There are rumors coming out of Washington, DC that several ethanol groups have come together to offer an alternative proposal to both VEETC, also known as the blender’s credit, as well as the ethanol tariff. DomesticFuel has confirmed that four groups, including the American Coalition for Ethanol (ACE), Growth Energy, National Corn Growers Association (NCGA), and the Renewable Fuels Association (RFA) have agreed upon a broad outline and framework that will be principles for a long-term policy road map for ethanol.
The goals of the road map are threefold and designed to overcome several major obstacles that if not addressed, could keep the country from meeting its renewable fuels goals as set out in the Renewable Fuels Standard (RFS2) that mandates the country use 36 billion gallons of biofuels by 2022.
Goal 1: Accelerate the deployment of blender pumps and flex-fuel vehicles (FFVs). Both of these actions will allow market access and a level playing field for biofuels.
Goal 2: Put into place long-term policy that will create a marketplace that investors feel confident in and one that will revive rural economies and create jobs.
Goal 3: Reward energy efficient technologies and practices that reduce greenhouse gas emissions at biorefineries creating a more sustainable future for ethanol.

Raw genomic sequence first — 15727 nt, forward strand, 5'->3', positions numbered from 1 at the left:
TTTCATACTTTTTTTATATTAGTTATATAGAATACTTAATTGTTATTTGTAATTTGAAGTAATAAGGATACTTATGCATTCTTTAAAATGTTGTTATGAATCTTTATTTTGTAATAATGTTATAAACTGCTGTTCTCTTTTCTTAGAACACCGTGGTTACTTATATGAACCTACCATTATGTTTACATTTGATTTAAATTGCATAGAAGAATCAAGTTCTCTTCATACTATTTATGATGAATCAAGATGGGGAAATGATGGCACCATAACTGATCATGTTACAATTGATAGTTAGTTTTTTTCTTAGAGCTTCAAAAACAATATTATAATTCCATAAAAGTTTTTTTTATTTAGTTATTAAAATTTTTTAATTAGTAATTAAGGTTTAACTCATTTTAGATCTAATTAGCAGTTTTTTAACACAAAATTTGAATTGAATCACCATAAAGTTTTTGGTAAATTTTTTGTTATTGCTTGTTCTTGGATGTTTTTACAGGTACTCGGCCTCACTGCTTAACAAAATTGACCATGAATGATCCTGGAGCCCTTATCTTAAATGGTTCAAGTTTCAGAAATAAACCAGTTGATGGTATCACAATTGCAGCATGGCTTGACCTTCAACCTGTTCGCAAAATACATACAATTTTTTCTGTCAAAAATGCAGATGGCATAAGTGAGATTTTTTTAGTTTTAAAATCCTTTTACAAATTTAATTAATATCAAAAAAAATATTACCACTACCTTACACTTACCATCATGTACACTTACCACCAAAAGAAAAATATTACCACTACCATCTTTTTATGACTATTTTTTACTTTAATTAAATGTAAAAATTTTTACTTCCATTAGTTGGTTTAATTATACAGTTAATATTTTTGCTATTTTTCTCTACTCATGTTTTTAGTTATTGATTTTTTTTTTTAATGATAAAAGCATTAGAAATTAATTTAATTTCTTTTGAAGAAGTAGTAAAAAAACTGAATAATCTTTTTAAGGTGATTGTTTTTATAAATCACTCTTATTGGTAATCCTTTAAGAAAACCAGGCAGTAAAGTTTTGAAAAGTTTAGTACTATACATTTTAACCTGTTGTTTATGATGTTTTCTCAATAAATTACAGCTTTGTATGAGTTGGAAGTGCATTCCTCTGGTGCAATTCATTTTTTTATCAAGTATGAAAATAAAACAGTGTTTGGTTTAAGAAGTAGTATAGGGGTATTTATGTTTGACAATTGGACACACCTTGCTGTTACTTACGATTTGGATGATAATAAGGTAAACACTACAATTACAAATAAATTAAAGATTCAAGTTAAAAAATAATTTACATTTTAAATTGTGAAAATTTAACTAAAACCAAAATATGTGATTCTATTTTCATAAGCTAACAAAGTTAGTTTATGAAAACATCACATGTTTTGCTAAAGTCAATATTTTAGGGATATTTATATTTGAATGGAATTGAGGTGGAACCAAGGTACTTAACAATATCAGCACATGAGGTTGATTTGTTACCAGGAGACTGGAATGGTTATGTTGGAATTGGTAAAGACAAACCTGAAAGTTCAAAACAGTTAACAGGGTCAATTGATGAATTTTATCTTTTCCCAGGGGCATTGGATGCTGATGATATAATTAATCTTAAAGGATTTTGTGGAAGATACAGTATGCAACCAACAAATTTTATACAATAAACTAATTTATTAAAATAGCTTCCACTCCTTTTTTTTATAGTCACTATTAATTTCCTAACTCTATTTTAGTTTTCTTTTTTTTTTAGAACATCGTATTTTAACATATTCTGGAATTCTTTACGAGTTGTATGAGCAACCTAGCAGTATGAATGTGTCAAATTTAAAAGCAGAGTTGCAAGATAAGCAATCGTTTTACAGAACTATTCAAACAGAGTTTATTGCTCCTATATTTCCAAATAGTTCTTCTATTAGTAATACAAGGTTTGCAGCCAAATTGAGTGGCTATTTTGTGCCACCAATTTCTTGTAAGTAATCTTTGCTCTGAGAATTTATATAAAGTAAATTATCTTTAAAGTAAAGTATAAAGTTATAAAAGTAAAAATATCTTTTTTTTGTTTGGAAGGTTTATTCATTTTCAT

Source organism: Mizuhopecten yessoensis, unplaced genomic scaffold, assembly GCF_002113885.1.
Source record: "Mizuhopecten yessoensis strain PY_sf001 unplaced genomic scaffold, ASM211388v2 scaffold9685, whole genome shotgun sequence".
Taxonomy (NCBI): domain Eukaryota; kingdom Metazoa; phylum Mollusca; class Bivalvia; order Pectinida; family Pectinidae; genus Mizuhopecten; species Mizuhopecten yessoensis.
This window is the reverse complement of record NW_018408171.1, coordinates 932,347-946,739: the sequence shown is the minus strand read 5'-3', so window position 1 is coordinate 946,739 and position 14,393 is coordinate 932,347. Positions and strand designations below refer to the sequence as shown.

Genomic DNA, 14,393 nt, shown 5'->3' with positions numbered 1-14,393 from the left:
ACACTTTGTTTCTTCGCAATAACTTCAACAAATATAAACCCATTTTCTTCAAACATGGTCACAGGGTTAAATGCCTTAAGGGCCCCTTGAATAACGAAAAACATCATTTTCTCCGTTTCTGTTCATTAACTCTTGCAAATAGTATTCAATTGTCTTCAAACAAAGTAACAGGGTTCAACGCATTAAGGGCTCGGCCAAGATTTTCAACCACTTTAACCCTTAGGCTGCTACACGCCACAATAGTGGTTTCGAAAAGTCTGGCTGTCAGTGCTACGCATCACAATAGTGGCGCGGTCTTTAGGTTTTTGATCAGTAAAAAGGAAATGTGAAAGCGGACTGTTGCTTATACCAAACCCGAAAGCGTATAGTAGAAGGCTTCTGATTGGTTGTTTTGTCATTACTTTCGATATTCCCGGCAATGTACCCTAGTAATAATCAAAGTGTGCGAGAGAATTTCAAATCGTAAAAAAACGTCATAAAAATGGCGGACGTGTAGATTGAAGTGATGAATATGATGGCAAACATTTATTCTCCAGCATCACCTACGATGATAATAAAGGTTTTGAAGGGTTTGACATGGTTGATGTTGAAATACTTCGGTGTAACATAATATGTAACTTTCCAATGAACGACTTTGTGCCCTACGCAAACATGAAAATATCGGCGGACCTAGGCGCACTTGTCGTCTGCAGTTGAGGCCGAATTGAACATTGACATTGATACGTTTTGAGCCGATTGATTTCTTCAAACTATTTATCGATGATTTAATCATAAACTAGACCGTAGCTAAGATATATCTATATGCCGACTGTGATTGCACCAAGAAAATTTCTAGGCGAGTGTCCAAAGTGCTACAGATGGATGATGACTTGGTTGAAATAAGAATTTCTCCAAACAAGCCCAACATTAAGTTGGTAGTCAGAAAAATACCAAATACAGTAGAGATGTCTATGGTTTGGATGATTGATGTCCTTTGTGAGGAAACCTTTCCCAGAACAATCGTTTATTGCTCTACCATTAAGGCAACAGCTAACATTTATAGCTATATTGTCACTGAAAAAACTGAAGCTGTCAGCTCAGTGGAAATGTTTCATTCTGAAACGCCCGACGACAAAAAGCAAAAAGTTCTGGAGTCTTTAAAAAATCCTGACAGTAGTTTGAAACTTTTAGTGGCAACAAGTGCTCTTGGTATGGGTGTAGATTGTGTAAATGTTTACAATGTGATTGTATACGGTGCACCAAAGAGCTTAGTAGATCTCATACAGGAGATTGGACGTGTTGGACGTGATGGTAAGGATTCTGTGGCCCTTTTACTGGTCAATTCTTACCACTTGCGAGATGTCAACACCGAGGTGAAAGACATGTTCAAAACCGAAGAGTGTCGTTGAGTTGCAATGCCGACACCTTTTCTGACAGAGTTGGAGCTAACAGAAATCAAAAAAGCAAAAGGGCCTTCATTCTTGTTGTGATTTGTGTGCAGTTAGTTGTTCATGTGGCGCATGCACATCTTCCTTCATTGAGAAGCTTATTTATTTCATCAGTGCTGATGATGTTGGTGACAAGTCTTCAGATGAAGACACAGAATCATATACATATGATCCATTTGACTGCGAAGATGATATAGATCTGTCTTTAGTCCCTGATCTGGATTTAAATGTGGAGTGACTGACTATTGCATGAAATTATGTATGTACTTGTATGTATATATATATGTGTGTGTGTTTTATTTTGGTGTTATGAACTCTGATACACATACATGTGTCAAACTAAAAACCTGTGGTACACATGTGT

While the details are still being discussed behind closed doors in DC, here are a few elements of the tentative plan that have surfaced through various media reports as well as from a communication from a Republican DC staffer.
The current proposed plan would extend the current $54 cent ethanol import tariff for one year, expiring on December 31, 2011. Over five years, VEETC would be phased out and replaced by an ethanol producer’s tax credit that would go to funding biofuel infrastructure (aka blender pumps) as well as to encourage more flex-fuel vehicles on the road. This could be done through a variety of grants, incentives or through a loan guarantee program.
Two of the most critical elements of the tentative proposal, and the two that have already created a heated debate, is that through this revised program, corn-based ethanol would qualify as an “advanced biofuel” under the RFS2. This would remove the corn-based ethanol cap of 15 billion gallons.
The second critical element of the road map would be to suspend indirect land use penalties on corn ethanol pending a sound science program that would determine the lifecycle greenhouse gas emissions of all fuels being sold into the U.S. market.
It is important to note that no details of this road map have been officially released by the ethanol industry, but there is hope that a refined version of the proposal will be presented during a lame duck session in November.